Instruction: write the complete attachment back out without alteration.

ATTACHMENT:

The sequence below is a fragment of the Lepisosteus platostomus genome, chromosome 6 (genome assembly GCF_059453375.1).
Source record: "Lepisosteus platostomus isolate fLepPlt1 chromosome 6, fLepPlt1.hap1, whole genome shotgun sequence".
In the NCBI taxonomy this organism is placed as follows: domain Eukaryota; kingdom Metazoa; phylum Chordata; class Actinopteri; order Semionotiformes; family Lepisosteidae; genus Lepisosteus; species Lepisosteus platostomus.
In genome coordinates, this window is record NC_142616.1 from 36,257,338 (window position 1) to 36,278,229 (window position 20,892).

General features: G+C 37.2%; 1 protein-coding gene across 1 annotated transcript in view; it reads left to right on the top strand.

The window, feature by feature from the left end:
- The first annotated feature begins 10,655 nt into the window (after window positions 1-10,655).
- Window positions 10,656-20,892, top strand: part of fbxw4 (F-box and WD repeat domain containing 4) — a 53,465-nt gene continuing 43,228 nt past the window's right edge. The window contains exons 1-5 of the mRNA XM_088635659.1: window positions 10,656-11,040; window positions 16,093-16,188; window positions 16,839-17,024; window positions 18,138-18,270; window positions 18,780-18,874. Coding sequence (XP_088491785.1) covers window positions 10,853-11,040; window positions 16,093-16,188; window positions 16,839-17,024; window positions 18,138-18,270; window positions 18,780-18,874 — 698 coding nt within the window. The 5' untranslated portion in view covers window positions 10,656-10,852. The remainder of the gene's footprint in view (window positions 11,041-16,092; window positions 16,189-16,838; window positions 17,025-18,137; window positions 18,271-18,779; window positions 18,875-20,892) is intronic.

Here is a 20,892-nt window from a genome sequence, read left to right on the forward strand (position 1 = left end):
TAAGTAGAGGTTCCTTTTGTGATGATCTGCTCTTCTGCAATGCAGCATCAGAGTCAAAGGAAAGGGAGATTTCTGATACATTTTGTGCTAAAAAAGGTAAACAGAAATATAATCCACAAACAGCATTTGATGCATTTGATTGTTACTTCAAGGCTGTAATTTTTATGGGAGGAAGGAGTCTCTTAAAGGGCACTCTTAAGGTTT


The sequence below is a fragment of the Lepisosteus platostomus genome, chromosome 6 (genome assembly GCF_059453375.1).
Source record: "Lepisosteus platostomus isolate fLepPlt1 chromosome 6, fLepPlt1.hap1, whole genome shotgun sequence".
In the NCBI taxonomy this organism is placed as follows: domain Eukaryota; kingdom Metazoa; phylum Chordata; class Actinopteri; order Semionotiformes; family Lepisosteidae; genus Lepisosteus; species Lepisosteus platostomus.
In genome coordinates, this window is record NC_142616.1 from 36,257,338 (window position 1) to 36,278,229 (window position 20,892).

General features: G+C 37.2%; 1 protein-coding gene across 1 annotated transcript in view; it reads left to right on the top strand.

The window, feature by feature from the left end:
- The first annotated feature begins 10,655 nt into the window (after window positions 1-10,655).
- Window positions 10,656-20,892, top strand: part of fbxw4 (F-box and WD repeat domain containing 4) — a 53,465-nt gene continuing 43,228 nt past the window's right edge. The window contains exons 1-5 of the mRNA XM_088635659.1: window positions 10,656-11,040; window positions 16,093-16,188; window positions 16,839-17,024; window positions 18,138-18,270; window positions 18,780-18,874. Coding sequence (XP_088491785.1) covers window positions 10,853-11,040; window positions 16,093-16,188; window positions 16,839-17,024; window positions 18,138-18,270; window positions 18,780-18,874 — 698 coding nt within the window. The 5' untranslated portion in view covers window positions 10,656-10,852. The remainder of the gene's footprint in view (window positions 11,041-16,092; window positions 16,189-16,838; window positions 17,025-18,137; window positions 18,271-18,779; window positions 18,875-20,892) is intronic.

Here is a 20,892-nt window from a genome sequence, read left to right on the forward strand (position 1 = left end):
TAAGTAGAGGTTCCTTTTGTGATGATCTGCTCTTCTGCAATGCAGCATCAGAGTCAAAGGAAAGGGAGATTTCTGATACATTTTGTGCTAAAAAAGGTAAACAGAAATATAATCCACAAACAGCATTTGATGCATTTGATTGTTACTTCAAGGCTGTAATTTTTATGGGAGGAAGGAGTCTCTTAAAGGGCACTCTTAAGGTTT